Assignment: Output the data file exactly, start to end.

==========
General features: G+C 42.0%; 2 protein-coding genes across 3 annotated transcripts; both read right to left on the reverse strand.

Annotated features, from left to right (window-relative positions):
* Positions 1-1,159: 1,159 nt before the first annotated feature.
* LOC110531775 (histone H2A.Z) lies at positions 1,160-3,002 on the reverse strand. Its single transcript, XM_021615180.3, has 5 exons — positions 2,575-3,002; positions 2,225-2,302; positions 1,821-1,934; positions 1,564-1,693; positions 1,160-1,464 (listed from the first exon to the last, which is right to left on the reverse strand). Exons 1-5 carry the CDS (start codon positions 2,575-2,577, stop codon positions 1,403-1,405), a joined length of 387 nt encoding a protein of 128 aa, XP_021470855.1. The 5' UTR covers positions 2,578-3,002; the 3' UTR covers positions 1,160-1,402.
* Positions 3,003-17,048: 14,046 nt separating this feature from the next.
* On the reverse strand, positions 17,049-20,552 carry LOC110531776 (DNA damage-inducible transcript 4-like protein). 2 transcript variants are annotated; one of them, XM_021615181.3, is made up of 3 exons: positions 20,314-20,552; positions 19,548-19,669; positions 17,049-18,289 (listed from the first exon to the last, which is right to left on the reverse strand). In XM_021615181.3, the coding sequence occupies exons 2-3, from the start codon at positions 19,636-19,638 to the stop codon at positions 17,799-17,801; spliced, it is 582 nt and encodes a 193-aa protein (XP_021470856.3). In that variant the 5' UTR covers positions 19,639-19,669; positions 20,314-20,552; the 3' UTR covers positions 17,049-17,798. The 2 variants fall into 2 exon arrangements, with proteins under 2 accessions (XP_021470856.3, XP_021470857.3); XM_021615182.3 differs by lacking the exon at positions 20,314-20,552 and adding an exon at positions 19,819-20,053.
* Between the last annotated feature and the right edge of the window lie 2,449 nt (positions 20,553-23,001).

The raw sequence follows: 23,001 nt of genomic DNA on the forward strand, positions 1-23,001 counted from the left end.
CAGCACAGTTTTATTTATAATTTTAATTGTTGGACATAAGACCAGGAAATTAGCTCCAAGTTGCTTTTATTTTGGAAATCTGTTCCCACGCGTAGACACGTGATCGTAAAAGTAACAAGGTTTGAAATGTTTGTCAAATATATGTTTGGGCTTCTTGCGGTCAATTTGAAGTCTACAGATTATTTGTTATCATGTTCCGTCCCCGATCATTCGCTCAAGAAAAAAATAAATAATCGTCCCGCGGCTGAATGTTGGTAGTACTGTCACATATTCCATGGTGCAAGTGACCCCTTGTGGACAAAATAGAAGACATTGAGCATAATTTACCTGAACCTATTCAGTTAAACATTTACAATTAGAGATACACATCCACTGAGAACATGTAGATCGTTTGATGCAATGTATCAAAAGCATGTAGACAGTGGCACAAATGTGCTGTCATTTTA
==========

General features: G+C 42.0%; 2 protein-coding genes across 3 annotated transcripts; both read right to left on the reverse strand.

Annotated features, from left to right (window-relative positions):
* Positions 1-1,159: 1,159 nt before the first annotated feature.
* LOC110531775 (histone H2A.Z) lies at positions 1,160-3,002 on the reverse strand. Its single transcript, XM_021615180.3, has 5 exons — positions 2,575-3,002; positions 2,225-2,302; positions 1,821-1,934; positions 1,564-1,693; positions 1,160-1,464 (listed from the first exon to the last, which is right to left on the reverse strand). Exons 1-5 carry the CDS (start codon positions 2,575-2,577, stop codon positions 1,403-1,405), a joined length of 387 nt encoding a protein of 128 aa, XP_021470855.1. The 5' UTR covers positions 2,578-3,002; the 3' UTR covers positions 1,160-1,402.
* Positions 3,003-17,048: 14,046 nt separating this feature from the next.
* On the reverse strand, positions 17,049-20,552 carry LOC110531776 (DNA damage-inducible transcript 4-like protein). 2 transcript variants are annotated; one of them, XM_021615181.3, is made up of 3 exons: positions 20,314-20,552; positions 19,548-19,669; positions 17,049-18,289 (listed from the first exon to the last, which is right to left on the reverse strand). In XM_021615181.3, the coding sequence occupies exons 2-3, from the start codon at positions 19,636-19,638 to the stop codon at positions 17,799-17,801; spliced, it is 582 nt and encodes a 193-aa protein (XP_021470856.3). In that variant the 5' UTR covers positions 19,639-19,669; positions 20,314-20,552; the 3' UTR covers positions 17,049-17,798. The 2 variants fall into 2 exon arrangements, with proteins under 2 accessions (XP_021470856.3, XP_021470857.3); XM_021615182.3 differs by lacking the exon at positions 20,314-20,552 and adding an exon at positions 19,819-20,053.
* Between the last annotated feature and the right edge of the window lie 2,449 nt (positions 20,553-23,001).

The raw sequence follows: 23,001 nt of genomic DNA on the forward strand, positions 1-23,001 counted from the left end.
CAGCACAGTTTTATTTATAATTTTAATTGTTGGACATAAGACCAGGAAATTAGCTCCAAGTTGCTTTTATTTTGGAAATCTGTTCCCACGCGTAGACACGTGATCGTAAAAGTAACAAGGTTTGAAATGTTTGTCAAATATATGTTTGGGCTTCTTGCGGTCAATTTGAAGTCTACAGATTATTTGTTATCATGTTCCGTCCCCGATCATTCGCTCAAGAAAAAAATAAATAATCGTCCCGCGGCTGAATGTTGGTAGTACTGTCACATATTCCATGGTGCAAGTGACCCCTTGTGGACAAAATAGAAGACATTGAGCATAATTTACCTGAACCTATTCAGTTAAACATTTACAATTAGAGATACACATCCACTGAGAACATGTAGATCGTTTGATGCAATGTATCAAAAGCATGTAGACAGTGGCACAAATGTGCTGTCATTTTA